Jersey Devil Studies Vol. I: The X-Files

jd child

In which Chris Carter channels the Kallikaks

The X-Files: “The Jersey Devil”
Air Date: October 8, 1993
Written by Chris Carter; directed by Joe Napolitano

Based on the evidence of my Twitter feed, Episode Five, Season One of The X-Files(“The Jersey Devil”) is beloved by neither fans of the classic 90s TV series nor fans of the cryptid. X-Files fans see it as a letdown after the promising four episodes that started the series. Chris Carter, for all his conceptual talent, maybe wasn’t a great screenwriter. Likewise Jersey Devil fans — particularly those who think this smiling fellow is photo realism and not a newspaper editor’s joke — object to the Jersey Devil’s depiction as a kind of feral hominid, particularly in an infamous drawing of the creature that looks like it was done by a five-year old.

I was never a devoted X-Files watcher (or even a casual one) so I can’t speak to the relative merits of the episode, but as a devoted observer of all things Jersey-Devil-related I can say that — at least by the standards of that sad genre — this thing isn’t so bad. And there’s reason to think Mulder and Scully were into some interesting territory with their Jersey Devils as East Coast Cave People idea. Also Claire Stansfield plays the monster that sniffs Mulder. So, bonus.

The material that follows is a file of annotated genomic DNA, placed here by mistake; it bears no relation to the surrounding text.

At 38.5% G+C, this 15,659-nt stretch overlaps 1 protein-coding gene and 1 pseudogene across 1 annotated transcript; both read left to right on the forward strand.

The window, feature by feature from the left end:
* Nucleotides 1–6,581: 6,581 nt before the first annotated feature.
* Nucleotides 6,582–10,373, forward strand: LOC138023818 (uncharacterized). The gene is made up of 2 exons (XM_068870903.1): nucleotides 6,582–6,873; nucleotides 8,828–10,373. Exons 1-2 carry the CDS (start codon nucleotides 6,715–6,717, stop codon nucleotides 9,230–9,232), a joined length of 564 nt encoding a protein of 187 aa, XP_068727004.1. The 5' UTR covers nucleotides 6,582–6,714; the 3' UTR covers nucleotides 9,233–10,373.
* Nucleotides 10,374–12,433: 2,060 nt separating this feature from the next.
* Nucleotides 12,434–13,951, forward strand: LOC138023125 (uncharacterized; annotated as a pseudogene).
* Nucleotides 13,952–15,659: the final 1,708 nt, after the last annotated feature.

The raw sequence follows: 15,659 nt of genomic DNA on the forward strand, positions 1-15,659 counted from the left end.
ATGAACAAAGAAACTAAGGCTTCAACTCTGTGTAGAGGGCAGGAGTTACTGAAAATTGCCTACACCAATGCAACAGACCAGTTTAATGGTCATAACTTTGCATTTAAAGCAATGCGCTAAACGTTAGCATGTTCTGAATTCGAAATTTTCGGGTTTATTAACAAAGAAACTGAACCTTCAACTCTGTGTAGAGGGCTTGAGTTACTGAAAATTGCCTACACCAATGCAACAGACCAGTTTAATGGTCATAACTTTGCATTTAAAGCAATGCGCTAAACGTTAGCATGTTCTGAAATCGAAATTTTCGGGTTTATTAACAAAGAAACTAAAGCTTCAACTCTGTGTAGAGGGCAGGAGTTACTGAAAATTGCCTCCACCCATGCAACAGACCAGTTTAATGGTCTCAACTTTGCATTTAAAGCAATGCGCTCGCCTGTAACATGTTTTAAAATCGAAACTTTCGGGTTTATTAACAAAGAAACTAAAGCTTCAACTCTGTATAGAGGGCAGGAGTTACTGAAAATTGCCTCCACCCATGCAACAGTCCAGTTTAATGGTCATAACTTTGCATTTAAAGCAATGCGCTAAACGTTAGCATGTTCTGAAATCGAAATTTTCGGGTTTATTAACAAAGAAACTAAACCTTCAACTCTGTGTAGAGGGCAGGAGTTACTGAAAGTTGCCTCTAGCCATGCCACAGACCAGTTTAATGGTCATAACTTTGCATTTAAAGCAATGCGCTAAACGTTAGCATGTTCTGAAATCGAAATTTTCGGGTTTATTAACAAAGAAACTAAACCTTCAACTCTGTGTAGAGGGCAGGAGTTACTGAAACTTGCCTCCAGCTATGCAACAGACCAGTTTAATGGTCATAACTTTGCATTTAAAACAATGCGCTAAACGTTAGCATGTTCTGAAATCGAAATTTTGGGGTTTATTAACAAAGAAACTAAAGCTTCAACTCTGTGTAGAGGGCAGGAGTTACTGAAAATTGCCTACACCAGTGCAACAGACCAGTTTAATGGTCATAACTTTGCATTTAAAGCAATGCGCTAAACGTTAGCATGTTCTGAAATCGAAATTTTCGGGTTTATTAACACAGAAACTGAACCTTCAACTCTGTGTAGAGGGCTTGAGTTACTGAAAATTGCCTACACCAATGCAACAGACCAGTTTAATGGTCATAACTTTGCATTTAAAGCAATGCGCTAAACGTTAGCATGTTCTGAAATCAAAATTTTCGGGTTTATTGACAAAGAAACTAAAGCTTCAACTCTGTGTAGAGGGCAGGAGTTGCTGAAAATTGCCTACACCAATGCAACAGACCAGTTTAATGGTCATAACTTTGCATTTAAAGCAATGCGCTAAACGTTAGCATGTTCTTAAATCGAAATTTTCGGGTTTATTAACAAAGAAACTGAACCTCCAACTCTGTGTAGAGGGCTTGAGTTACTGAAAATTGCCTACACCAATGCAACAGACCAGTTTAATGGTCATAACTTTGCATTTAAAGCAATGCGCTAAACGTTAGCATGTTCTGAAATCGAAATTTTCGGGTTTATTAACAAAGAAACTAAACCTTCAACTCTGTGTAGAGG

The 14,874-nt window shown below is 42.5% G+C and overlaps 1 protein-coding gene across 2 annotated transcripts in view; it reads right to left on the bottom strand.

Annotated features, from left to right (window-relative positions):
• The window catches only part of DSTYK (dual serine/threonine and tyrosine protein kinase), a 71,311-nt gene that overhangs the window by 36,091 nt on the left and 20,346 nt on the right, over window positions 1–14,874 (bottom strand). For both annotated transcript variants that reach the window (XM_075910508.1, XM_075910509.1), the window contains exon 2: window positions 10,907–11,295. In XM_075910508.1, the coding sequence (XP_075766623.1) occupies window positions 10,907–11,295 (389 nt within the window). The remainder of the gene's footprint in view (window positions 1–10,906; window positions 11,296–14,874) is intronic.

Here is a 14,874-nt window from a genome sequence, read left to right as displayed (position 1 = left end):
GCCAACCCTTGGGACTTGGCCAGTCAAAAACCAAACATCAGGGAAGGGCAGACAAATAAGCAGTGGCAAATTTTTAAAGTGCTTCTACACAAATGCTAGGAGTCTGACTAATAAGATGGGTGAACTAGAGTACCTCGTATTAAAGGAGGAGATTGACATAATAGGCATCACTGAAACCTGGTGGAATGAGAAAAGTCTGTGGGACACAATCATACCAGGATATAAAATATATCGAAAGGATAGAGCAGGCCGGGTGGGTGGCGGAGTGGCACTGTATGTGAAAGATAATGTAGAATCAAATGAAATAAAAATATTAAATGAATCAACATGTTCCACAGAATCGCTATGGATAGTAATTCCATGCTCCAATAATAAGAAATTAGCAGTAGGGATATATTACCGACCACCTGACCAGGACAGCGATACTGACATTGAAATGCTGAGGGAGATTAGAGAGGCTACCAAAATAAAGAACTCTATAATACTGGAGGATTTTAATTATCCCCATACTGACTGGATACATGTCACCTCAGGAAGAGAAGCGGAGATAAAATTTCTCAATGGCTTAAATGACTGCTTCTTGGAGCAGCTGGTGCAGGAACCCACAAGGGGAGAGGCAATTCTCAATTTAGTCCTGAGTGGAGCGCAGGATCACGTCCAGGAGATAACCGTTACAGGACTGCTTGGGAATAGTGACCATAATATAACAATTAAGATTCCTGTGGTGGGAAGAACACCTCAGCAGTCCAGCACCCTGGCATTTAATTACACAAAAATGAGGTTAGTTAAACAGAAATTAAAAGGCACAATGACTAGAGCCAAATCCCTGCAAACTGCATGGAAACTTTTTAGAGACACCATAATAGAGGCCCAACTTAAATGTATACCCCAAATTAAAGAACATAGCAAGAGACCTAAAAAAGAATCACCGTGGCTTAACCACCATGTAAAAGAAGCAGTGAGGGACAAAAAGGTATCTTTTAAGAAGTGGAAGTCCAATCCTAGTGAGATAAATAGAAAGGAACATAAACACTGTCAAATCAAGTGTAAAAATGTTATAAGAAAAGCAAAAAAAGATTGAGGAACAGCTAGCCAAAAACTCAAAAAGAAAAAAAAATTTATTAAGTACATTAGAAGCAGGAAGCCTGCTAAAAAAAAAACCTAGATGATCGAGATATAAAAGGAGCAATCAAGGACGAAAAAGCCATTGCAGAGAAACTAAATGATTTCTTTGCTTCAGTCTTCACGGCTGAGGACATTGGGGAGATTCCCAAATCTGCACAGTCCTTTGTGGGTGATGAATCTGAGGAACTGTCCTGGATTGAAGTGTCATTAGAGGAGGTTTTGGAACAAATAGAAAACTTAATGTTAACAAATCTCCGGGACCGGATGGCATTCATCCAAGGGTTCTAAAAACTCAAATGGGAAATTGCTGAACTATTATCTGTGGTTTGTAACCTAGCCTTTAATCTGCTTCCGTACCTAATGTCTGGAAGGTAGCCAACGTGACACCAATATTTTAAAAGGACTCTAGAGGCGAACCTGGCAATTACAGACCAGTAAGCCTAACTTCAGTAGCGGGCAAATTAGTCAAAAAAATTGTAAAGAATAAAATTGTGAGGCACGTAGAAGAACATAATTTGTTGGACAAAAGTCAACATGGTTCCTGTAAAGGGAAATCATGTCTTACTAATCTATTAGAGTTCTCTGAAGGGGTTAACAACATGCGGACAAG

My problems with The X-Files “Jersey Devil” had mostly to do with its setting in Atlantic City and the surrounding wilderness. Not because the Jersey Devil has nothing to do with Atlantic City. Absecon Island’s first permanent euro settler wasJeremiah Leeds (Mother Leeds anyone?) and the northwest tip of the island sits a mere seven miles across Reeds Bay from the very birthplace of the story in Leeds Point itself. No, my (admittedly idiosyncratic) problem is I that grew up in Atlantic City and its suburbs, so seeing those places represented onscreen by what is very obviously Vancouver and its surrounding wilderness struck me as jarringly Canadian. But I quibble.

The episode begins in flashback. A darkened highway. A family sedan drives through a majestic canyon of trees that looks like the Great North Woods but is supposed to be New Jersey in 1947. In fact our Pine Barrens while a national treasure, are notably smaller and scragglier in the tree department. A sign notifies viewers that we are three miles outside of Atlantic City, which in real life would put you in a salt marsh. Or maybe in Pleasantville.

A jarring blowout. The husband (“Paul! PAUL!”) stops to replace the tire and is dragged into the Canadian wilderness by mysterious hands. A search turns up his partially eaten remains the next day. Meaningful glances, exchanged among law enforcement personnel, hint at what’s to come.

A suspect is eventually tracked to a nearby cave where frightened state police, rather than attempt an arrest, fire their weapons blindly into the darkened cave mouth, killing who or whatever is inside. Which it turns out is a “large naked man” or “beast man” who’d eaten father Paul.

We cut to FBI headquarters in the present day where Special Agent Fox Mulder is reading a magazine, Hanky Panky, whose centerfold claims to have been abducted by aliens. Dana Scully interrupts the porn perusal (“anti-gravity’s right!”) to tell Mulder of new partially eaten bodies found outside Atlantic City. “Not an uncommon place to lose a body part.” Is Mulder always this arch? You’d know better than I would.